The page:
Matthew Hoy
By Matthew Hoy on August 27, 2009

Sen. Ted Kennedy died earlier this week after serving for 47 years in his family’s apparently hereditary Senate seat. Normally, I subscribe to the admonition to not speak ill of the dead, which is why this blog made no note of Kennedy’s passing earlier.

However, sometimes people write things so jaw-droppingly outrageous that I am forced to break my rule, which is more of a guideline anyway.

We don't know how much Kennedy was affected by [Mary Jo Kopechne’s] death, or what she'd have thought about arguably being a catalyst for the most successful Senate career in history. What we don't know, as always, could fill a Metrodome.

Still, ignorance doesn't preclude a right to wonder. So it doesn't automatically make someone (aka, me) a Limbaugh-loving, aerial-wolf-hunting NRA troll for asking what Mary Jo Kopechne would have had to say about Ted's death, and what she'd have thought of the life and career that are being (rightfully) heralded.

Who knows -- maybe she'd feel it was worth it.


Just how would this offer have been presented to Ms. Kopechne?

“Mary Jo, if you’d just die then this rich Kennedy scion will live for another 40 years, drinking, womanizing and enjoying the privileged life of a Senator. He will run unsuccessfully for the Democratic nomination for president in 1980 against an incumbent Democrat president. He won’t really pass any memorable legislation over those 47 years in congress. His most memorable moment will be slandering a Supreme Court nominee whom he disagrees with on judicial philosophy. So, Mary Jo, what do you think? Is that worth your life?”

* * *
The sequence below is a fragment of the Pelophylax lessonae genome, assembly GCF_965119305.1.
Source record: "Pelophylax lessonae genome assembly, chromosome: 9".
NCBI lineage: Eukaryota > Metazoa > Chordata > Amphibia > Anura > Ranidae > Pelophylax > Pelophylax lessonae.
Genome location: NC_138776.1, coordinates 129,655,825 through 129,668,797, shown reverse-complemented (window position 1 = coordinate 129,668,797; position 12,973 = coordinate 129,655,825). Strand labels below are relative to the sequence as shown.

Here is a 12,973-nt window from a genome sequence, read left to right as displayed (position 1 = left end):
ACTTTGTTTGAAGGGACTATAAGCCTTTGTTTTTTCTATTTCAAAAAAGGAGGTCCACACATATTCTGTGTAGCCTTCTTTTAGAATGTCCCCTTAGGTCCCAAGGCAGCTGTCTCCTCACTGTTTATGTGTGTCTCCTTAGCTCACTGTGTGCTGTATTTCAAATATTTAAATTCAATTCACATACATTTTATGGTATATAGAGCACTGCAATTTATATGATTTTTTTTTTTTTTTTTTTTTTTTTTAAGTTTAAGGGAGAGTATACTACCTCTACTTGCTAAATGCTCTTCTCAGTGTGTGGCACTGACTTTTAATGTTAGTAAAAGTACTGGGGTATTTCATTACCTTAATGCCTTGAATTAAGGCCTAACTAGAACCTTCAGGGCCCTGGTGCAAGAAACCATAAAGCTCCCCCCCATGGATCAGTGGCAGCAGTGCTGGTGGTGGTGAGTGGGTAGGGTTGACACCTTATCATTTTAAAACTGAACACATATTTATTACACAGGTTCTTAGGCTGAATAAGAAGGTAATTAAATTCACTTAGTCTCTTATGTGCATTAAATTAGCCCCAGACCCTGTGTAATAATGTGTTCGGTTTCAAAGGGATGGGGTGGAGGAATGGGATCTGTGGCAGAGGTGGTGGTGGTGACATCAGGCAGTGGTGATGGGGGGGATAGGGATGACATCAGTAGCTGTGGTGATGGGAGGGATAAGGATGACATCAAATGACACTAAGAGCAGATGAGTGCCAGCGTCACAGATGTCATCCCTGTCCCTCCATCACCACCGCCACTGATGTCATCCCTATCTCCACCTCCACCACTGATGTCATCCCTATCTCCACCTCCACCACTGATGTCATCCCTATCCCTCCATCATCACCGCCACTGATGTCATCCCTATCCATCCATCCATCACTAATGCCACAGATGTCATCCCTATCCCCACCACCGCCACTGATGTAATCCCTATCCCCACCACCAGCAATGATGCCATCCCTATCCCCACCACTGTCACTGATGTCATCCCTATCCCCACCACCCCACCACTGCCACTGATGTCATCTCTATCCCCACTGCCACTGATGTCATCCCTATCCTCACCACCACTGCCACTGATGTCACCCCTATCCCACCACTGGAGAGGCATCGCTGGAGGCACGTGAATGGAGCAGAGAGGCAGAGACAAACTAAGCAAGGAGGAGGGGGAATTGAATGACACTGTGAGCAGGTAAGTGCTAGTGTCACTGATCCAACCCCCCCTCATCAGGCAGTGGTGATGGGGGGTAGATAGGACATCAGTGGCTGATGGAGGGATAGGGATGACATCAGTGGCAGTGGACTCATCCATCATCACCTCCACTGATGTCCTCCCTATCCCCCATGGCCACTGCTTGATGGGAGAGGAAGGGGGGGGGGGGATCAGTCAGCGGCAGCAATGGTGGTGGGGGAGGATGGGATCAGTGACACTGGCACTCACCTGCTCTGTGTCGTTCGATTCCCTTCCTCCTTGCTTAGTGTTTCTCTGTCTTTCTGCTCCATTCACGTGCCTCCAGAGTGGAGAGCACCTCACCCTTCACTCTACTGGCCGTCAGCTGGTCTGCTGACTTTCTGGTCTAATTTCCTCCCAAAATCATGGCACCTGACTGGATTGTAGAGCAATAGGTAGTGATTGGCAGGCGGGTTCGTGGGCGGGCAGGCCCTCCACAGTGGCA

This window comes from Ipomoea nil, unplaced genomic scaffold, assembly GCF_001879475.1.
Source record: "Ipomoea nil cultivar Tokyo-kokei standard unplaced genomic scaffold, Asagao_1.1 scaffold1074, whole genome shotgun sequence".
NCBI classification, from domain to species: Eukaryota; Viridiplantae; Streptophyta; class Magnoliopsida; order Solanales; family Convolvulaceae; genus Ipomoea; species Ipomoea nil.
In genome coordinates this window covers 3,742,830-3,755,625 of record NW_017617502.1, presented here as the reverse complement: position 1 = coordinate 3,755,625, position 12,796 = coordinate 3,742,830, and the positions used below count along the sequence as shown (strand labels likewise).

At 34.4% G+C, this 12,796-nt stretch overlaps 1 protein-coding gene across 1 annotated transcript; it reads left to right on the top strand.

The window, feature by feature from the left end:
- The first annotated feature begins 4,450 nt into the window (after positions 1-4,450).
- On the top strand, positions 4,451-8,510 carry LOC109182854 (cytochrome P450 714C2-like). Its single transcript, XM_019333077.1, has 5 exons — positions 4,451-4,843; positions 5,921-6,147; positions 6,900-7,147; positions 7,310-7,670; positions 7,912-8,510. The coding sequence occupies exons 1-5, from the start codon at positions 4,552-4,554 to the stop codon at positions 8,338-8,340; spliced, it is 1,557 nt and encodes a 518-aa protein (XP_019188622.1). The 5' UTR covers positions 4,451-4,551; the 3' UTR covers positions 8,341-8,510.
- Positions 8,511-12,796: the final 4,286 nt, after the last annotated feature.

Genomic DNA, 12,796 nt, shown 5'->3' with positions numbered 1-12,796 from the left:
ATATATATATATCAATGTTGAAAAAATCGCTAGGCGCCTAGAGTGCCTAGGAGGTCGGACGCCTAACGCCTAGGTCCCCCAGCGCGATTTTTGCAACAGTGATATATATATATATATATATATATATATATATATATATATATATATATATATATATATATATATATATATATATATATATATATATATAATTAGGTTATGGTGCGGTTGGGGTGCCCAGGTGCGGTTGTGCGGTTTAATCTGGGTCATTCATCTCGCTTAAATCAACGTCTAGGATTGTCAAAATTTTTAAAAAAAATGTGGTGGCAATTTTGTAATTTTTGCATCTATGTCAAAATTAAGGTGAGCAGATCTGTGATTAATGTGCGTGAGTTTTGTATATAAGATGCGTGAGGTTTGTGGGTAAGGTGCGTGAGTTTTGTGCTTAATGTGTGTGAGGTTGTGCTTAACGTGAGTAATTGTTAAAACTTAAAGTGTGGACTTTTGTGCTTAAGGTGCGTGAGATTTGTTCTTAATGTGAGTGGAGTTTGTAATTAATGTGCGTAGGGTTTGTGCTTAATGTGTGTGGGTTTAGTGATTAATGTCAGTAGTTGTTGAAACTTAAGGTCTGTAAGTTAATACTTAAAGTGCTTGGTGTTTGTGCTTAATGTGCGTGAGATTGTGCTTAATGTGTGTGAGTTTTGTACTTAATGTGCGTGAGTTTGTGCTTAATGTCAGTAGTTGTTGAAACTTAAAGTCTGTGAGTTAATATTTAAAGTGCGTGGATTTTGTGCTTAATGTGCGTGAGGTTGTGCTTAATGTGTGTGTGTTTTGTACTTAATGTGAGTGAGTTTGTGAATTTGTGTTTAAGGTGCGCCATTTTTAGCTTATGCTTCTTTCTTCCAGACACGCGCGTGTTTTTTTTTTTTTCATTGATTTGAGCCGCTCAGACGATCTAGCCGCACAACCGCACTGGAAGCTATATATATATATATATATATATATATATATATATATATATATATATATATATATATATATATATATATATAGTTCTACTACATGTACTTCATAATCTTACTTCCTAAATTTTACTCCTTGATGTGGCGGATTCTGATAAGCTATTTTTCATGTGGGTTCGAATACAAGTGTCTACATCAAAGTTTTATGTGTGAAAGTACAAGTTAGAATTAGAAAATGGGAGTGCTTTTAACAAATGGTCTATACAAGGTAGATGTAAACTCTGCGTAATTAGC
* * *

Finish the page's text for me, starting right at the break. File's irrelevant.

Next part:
0 comments on “Unbelievable”

  1. Interesting observation.
    Leaves something untouched, however.
    If her dying allowed/propelled Teddy into such a terrific career, what obstacle would have been presented by her continued life?
    Seemss as if that's going undiscussed. If it is WORTH IT that she died, then that means her dying was better than her living--for Teddy. Why? What was the problem with her living that her dying was better for Teddy?
    Was she raped? Pregnant? Drugged? Beaten? Witness to some inexcusable behavior?
    If Teddy wanted her dead, we can presume that his plan did not involve as much crap as he got in the end. But still, can he have figured it was entirely without risk? How much potential risk was he willing to take, with its attendant negative consequences, to remove this obstacle?
    Now, all of the above questions would probably be unnecessary had somebody not suggested that Kopechne's death was "worth it".
    Of course, it could have been merely Teddy's good luck, so to speak, that removed the obstacle.
    The question remains: If it was "worth it", then what was the problem posed by her continuing to live?


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